The net-type array has a strong practical significance for connecting the ports in the generate statement. The following example can illustrate the problem. The multidimensional array “t” defined here, in the instantiation process of the generate statement, uses the gate circuit form to connect.
module addergen1(co, sum, a, b, ci); parameter SIZE = 4; output [SIZE-1:0] sum; output co; input [SIZE-1:0] a, b; input ci; wire [SIZE :0] c; wire [SIZE-1:0] t [1:3]; genvar i; assign c = ci; // Hierarchical gate instance names are: // xor gates: bit.g1 bit.g1 bit.g1 bit.g1 // bit.g2 bit.g2 bit.g2 bit.g2 // and gates: bit.g3 bit.g3 bit.g3 bit.g3 // bit.g4 bit.g4 bit.g4 bit.g4 // or gates: bit.g5 bit.g5 bit.g5 bit.g5 // Generated instances are connected with // multidimensional nets t[3:0] t[3:0] t[3:0] // (12 nets total) generate for(i=0; i<SIZE; i=i+1) begin:bit xor g1 ( t[i], a[i], b[i]); xor g2 ( sum[i], t[i], c[i]); and g3 ( t[i], a[i], b[i]); and g4 ( t[i], t[i], c[i]); or g5 ( c[i+1], t[i], t[i]); end endgenerate assign co = c[SIZE]; endmodule
Fourth, reg type array
The reg-type array also has a strong meaning in circuit design. Taking the register description of the RISC-V CPU as an example, it will be applied to the reg-type multi-dimensional array. Some of the registers are used to temporarily store the calculation data, and the other One part is used to configure the CPU, describe error states or save addresses and pointers.
At the same time, here we make the following distinctions. The following two arrays represent different meanings. The first one represents an n-bit register, but has only one dimension, while the second describes a 1-bit register, but has n dimensions . Different forms of description will have an impact on our assignments, and I hope readers can distinguish them well.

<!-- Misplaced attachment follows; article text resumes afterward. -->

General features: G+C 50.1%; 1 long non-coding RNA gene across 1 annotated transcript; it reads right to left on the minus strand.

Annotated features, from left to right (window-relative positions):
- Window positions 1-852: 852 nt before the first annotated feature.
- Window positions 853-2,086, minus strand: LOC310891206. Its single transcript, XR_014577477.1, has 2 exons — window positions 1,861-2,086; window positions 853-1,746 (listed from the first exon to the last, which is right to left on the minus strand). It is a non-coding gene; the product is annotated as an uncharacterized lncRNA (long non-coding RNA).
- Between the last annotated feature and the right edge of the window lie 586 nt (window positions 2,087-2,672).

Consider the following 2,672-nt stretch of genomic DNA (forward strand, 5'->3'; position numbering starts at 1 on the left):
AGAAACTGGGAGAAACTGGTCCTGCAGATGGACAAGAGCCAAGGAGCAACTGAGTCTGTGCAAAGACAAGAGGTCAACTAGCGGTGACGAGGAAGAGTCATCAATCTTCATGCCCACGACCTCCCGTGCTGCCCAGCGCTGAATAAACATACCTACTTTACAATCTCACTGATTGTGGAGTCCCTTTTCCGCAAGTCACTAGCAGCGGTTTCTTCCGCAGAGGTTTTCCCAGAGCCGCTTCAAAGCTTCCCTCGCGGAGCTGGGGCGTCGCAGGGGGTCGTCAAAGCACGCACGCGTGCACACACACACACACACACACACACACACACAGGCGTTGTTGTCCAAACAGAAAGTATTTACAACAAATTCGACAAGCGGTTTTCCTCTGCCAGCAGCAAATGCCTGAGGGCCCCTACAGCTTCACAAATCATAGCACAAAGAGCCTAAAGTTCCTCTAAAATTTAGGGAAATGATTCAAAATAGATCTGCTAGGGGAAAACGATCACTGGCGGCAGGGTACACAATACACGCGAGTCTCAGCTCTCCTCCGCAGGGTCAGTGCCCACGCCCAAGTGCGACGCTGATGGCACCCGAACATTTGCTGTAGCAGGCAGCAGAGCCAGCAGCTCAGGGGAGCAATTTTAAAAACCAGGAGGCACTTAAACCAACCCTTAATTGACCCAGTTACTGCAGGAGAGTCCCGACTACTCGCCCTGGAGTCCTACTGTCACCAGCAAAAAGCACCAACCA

reg [n:1] rega; // An n-bit register is not the same reg mema [1:n]; // as a memory of n 1-bit registers
Five, other types of arrays
In addition to the comprehensive reg type and wire type arrays, “IEEE Std 1364™-2005″ also provides other types of array declarations, ” integer, time, real, realtime” can also be declared in the form of arrays
integer inta[1:64]; // an array of 64 integer values time chng_hist[1:1000] // an array of 1000 time values
Six, previous [Verilog] advanced tutorial articles
- Multidimensional arrays: Thanos snaps his fingers to understand Verilog multidimensional arrays
- clog2 system function: about the system function $clog2 that Verilog automatically calculates the bit width, these are what you have to know
- UDP User Primitives: Playing around with UDP User Primitives, this article is enough
- $monitor system function: In the last few minutes before school, understand the monitor system function in Verilog
- Generate statement: a king’s time, learn the generate statement in Verilog
- parameter constant: play with parameter and localparameter, this article is enough
- inout bidirectional port: easy-to-understand guide to explain the inout bidirectional port
- Difference between task and function: Detailed explanation of the difference between task and function that chip people must know